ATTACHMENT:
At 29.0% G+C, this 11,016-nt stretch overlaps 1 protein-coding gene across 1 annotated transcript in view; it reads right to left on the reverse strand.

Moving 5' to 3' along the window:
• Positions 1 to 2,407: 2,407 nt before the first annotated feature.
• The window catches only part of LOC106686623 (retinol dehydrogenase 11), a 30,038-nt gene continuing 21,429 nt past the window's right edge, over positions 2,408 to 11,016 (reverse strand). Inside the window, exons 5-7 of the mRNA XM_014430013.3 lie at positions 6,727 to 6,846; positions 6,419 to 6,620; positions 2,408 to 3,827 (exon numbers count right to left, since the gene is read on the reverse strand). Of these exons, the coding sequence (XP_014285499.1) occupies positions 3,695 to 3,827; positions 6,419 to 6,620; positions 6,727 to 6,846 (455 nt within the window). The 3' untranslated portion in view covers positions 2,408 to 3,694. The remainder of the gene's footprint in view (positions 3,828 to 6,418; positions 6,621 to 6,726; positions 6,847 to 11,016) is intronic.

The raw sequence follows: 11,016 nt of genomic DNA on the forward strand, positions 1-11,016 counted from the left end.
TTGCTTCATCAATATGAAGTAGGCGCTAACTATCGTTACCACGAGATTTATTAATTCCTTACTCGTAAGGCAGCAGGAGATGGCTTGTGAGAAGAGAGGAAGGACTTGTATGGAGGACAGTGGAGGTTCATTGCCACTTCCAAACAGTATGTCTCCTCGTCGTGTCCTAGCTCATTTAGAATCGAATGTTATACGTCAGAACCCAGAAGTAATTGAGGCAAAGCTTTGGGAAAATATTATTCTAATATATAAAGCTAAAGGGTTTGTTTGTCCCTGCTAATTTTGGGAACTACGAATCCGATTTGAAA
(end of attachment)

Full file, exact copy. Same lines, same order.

At 29.0% G+C, this 11,016-nt stretch overlaps 1 protein-coding gene across 1 annotated transcript in view; it reads right to left on the reverse strand.

Moving 5' to 3' along the window:
• Positions 1 to 2,407: 2,407 nt before the first annotated feature.
• The window catches only part of LOC106686623 (retinol dehydrogenase 11), a 30,038-nt gene continuing 21,429 nt past the window's right edge, over positions 2,408 to 11,016 (reverse strand). Inside the window, exons 5-7 of the mRNA XM_014430013.3 lie at positions 6,727 to 6,846; positions 6,419 to 6,620; positions 2,408 to 3,827 (exon numbers count right to left, since the gene is read on the reverse strand). Of these exons, the coding sequence (XP_014285499.1) occupies positions 3,695 to 3,827; positions 6,419 to 6,620; positions 6,727 to 6,846 (455 nt within the window). The 3' untranslated portion in view covers positions 2,408 to 3,694. The remainder of the gene's footprint in view (positions 3,828 to 6,418; positions 6,621 to 6,726; positions 6,847 to 11,016) is intronic.

The raw sequence follows: 11,016 nt of genomic DNA on the forward strand, positions 1-11,016 counted from the left end.
TTGCTTCATCAATATGAAGTAGGCGCTAACTATCGTTACCACGAGATTTATTAATTCCTTACTCGTAAGGCAGCAGGAGATGGCTTGTGAGAAGAGAGGAAGGACTTGTATGGAGGACAGTGGAGGTTCATTGCCACTTCCAAACAGTATGTCTCCTCGTCGTGTCCTAGCTCATTTAGAATCGAATGTTATACGTCAGAACCCAGAAGTAATTGAGGCAAAGCTTTGGGAAAATATTATTCTAATATATAAAGCTAAAGGGTTTGTTTGTCCCTGCTAATTTTGGGAACTACGAATCCGATTTGAAA